Coronavirus VR Information Hub
Visit the CDC website for official information on Coronavirus Disease 2019 (COVID-19)
We’ve set up a free, multi-user, public access Coronavirus VR info hub In Acadicus room 1800.
If you’re a healthcare provider with access to an Oculus Rift, please consider sharing your experience, demonstrations, and information on or related to Coronavirus. Contact us through the form below for more information.
Dr. Nick Slamon, Pediatric Intensivist at the duPont Hospital for Children, describes the information and data that we’ve put all in one place so as to be a resource for people to keep up to date with the latest information as it comes. As the pandemic spreads around the world, this will be a teaching resource for residents, fellows, medical students, and respiratory therapists.
The Coronavirus Info Hub enables you to learn, teach and stay up to date on the flood of information that comes in as the pandemic crosses the globe. Dr. Slamon discusses the free Johns Hopkins tracker that keeps you updated on the global progress of COVID-19. We’ve pulled in a snapshot from 3/25/20 that quickly became outdated, as things have gotten substantially worse since then. This data can be used to track cases by country and compare total recovered patients to patients who have expired.
In this 3D spatial recording, Dr. Slamon goes over PPE, and the steps involved with putting it on properly, and taking it off properly. He also discusses the concept of re-using masks that has become necessary given the shortage of N95 masks. Anyone caring for a COVID-19 patient, intubating the trachea of a patient that could be aerosolizing the virus, needs an N95 respirator or higher. With this mask, 95% of the virus will be kept out, but you need a good fit. If you’re a man with facial hair, you need to be clean-shaven. Use the metal bridge piece along the nose to mold it and seal it with no spaces. You should not smell or taste anything coming from the outside.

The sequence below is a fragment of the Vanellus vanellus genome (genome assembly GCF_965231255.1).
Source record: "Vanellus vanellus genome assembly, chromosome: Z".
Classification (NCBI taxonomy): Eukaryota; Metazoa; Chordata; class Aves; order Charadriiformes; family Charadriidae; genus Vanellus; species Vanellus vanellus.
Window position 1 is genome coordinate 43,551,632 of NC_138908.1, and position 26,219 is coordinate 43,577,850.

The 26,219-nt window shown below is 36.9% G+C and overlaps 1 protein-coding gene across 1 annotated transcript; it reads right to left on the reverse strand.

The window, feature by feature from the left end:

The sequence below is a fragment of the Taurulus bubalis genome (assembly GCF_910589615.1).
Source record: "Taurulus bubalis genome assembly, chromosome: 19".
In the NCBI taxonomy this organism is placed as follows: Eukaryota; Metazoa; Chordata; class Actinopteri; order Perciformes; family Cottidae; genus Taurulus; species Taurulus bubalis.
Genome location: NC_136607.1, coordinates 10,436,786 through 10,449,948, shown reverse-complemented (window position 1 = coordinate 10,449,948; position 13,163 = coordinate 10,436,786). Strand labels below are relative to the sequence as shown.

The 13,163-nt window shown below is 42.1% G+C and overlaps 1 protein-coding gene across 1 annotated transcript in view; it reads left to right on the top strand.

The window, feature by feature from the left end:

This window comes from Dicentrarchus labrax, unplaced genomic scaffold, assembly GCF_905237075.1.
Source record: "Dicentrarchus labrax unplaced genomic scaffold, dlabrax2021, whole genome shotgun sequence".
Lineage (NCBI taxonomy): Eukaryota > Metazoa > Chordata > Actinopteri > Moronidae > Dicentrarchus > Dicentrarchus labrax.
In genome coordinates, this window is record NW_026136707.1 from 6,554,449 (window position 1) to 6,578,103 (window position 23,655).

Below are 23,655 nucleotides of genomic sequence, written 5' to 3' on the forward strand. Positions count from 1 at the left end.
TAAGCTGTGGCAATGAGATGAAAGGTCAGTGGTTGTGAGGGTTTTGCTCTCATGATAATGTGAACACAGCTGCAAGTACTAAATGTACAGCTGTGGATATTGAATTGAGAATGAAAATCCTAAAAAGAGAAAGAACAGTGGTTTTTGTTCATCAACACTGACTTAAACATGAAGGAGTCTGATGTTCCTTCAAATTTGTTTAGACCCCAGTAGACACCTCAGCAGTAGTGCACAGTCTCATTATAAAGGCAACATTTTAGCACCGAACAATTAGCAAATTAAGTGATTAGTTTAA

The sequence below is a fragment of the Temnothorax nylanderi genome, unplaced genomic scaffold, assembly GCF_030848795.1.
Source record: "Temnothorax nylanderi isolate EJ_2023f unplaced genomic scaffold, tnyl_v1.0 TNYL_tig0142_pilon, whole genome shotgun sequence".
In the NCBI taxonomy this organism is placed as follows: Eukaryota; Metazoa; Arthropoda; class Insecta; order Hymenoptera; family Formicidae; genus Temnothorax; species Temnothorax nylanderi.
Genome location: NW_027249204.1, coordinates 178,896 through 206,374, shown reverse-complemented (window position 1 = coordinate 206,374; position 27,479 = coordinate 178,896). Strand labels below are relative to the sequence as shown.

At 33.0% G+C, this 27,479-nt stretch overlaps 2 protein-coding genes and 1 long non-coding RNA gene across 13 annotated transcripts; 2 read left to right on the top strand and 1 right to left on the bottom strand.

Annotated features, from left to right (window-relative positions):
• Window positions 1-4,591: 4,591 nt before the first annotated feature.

Diagnosing COVID-19 can be challenging. Differentiating between coronavirus infection, the flu, and seasonal allergies can become difficult as trees are shedding pollen. If you have a fever, you could have influenza, common cold or coronavirus. However, people who suffer from allergies generally don’t have fevers. If you have shortness of breath, and a strong non-productive cough, this could be a strong indication of coronavirus. Each of these share many symptoms in common, so it remains very difficult to differentiate without testing. You could also possibly have co-infection of common cold and coronavirus.
Dr. Nick Slamon
Dr. Slamon completed medical school in 2001 at Temple University School of Medicine in Philadelphia PA. He then completed a residency in pediatrics and a fellowship in Pediatric Critical Care Medicine at the Nemours/duPont Hospital for Children in Wilmington Delaware. In addition he serves an Associate Professor of Pediatrics in the Clinical track at Thomas Jefferson University Hospital. From 2007 until June 2011 Dr. Slamon worked at the University of Florida as an attending in the 24 bed mixed cardiac and pediatric intensive care unit. He also served as the fellowship program director for his final two years in Gainesville, overseeing 2 fellows per class. He then returned to duPont in July of 2011 serving as the fellowship director and overseeing the expansion from a one fellow per year program to the current 3 fellow per year, 9 fellow program.
Dr. Slamon is an active member of SCCM and the AAP. His research interests are varied but include a strong track record of education and partnership with fellows and junior faculty. Analysis of innovative ways to deliver care are of particular interest. Recent projects include a study of physician biometric parameters using wearables during live critical care activities, a similar biometric project in simulation, use of a digital stethoscope to diagnose pediatric murmurs remotely, review of rapid response activations using telemedicine technology, parameters needed to create a viable pediatric eICU, and he is currently working with a new device to help diagnose pediatric heart failure using an artificial intelligence analysis of ECG/Phonocardiograms. His most recent undertaking involves his partnership with Acadicus to improve immersive medical training through the use of virtual reality simulation.
Acadicus Access Request
In this remote medical simulation, Acadicus was used by Dr. Nick Slamon and 9 critical care fellows combining video conferencing (Zoom) with VR (Rift).read more
Ghost mode and the new simulation manager enable instructors and standardized patient actors to become the patient in VR. Manipulate animations, vital signs, and other environment variables to create lifelike learning experiences.read more
We’ve expanded the functionality of our interactive asset class, and shared a preliminary demo of a 12 lead ECG lead placement simulation that features this capability.read more
In this immersive VR medical education sim for Oculus Rift, Dr. Nick Slamon discusses DOPE menomnic for post-intubation desaturation.read more
In this simulation, Dr. Nick Slamon provides an overview of Central Venous Line insertion...read more
Simulation to Practice Pathway and Layered Learning by Dr. Eric B. Bauman In this simulation, Dr....read more
Subscribe to our Newsletter